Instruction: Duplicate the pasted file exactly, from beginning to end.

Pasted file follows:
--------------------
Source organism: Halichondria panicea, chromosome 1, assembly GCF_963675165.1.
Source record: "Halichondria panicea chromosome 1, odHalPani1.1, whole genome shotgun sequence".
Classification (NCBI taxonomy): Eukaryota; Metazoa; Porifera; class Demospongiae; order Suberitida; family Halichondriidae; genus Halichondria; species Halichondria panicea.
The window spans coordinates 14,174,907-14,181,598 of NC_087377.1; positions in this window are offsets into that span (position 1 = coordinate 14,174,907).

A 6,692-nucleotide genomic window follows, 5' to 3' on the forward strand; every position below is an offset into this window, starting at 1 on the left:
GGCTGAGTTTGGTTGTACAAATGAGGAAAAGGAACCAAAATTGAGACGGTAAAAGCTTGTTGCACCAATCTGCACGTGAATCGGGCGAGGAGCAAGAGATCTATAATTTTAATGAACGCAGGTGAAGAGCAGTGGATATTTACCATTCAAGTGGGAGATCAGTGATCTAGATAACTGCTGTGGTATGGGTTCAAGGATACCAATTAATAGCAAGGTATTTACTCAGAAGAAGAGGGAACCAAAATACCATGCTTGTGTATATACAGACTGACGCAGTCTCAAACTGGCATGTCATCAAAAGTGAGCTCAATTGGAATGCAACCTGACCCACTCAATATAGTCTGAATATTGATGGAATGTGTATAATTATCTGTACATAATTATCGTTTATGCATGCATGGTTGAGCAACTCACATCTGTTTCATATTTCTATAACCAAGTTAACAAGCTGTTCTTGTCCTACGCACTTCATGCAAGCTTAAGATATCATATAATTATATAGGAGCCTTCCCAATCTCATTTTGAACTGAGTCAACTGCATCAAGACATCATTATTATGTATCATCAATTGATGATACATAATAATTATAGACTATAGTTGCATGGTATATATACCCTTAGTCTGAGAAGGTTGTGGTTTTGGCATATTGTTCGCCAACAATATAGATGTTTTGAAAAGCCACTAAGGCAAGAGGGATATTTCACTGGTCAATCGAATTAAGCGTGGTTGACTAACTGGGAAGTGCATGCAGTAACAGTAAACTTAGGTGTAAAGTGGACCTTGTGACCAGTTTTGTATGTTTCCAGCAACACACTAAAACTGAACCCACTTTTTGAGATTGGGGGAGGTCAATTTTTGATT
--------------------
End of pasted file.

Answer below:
Source organism: Halichondria panicea, chromosome 1, assembly GCF_963675165.1.
Source record: "Halichondria panicea chromosome 1, odHalPani1.1, whole genome shotgun sequence".
Classification (NCBI taxonomy): Eukaryota; Metazoa; Porifera; class Demospongiae; order Suberitida; family Halichondriidae; genus Halichondria; species Halichondria panicea.
The window spans coordinates 14,174,907-14,181,598 of NC_087377.1; positions in this window are offsets into that span (position 1 = coordinate 14,174,907).

A 6,692-nucleotide genomic window follows, 5' to 3' on the forward strand; every position below is an offset into this window, starting at 1 on the left:
GGCTGAGTTTGGTTGTACAAATGAGGAAAAGGAACCAAAATTGAGACGGTAAAAGCTTGTTGCACCAATCTGCACGTGAATCGGGCGAGGAGCAAGAGATCTATAATTTTAATGAACGCAGGTGAAGAGCAGTGGATATTTACCATTCAAGTGGGAGATCAGTGATCTAGATAACTGCTGTGGTATGGGTTCAAGGATACCAATTAATAGCAAGGTATTTACTCAGAAGAAGAGGGAACCAAAATACCATGCTTGTGTATATACAGACTGACGCAGTCTCAAACTGGCATGTCATCAAAAGTGAGCTCAATTGGAATGCAACCTGACCCACTCAATATAGTCTGAATATTGATGGAATGTGTATAATTATCTGTACATAATTATCGTTTATGCATGCATGGTTGAGCAACTCACATCTGTTTCATATTTCTATAACCAAGTTAACAAGCTGTTCTTGTCCTACGCACTTCATGCAAGCTTAAGATATCATATAATTATATAGGAGCCTTCCCAATCTCATTTTGAACTGAGTCAACTGCATCAAGACATCATTATTATGTATCATCAATTGATGATACATAATAATTATAGACTATAGTTGCATGGTATATATACCCTTAGTCTGAGAAGGTTGTGGTTTTGGCATATTGTTCGCCAACAATATAGATGTTTTGAAAAGCCACTAAGGCAAGAGGGATATTTCACTGGTCAATCGAATTAAGCGTGGTTGACTAACTGGGAAGTGCATGCAGTAACAGTAAACTTAGGTGTAAAGTGGACCTTGTGACCAGTTTTGTATGTTTCCAGCAACACACTAAAACTGAACCCACTTTTTGAGATTGGGGGAGGTCAATTTTTGATT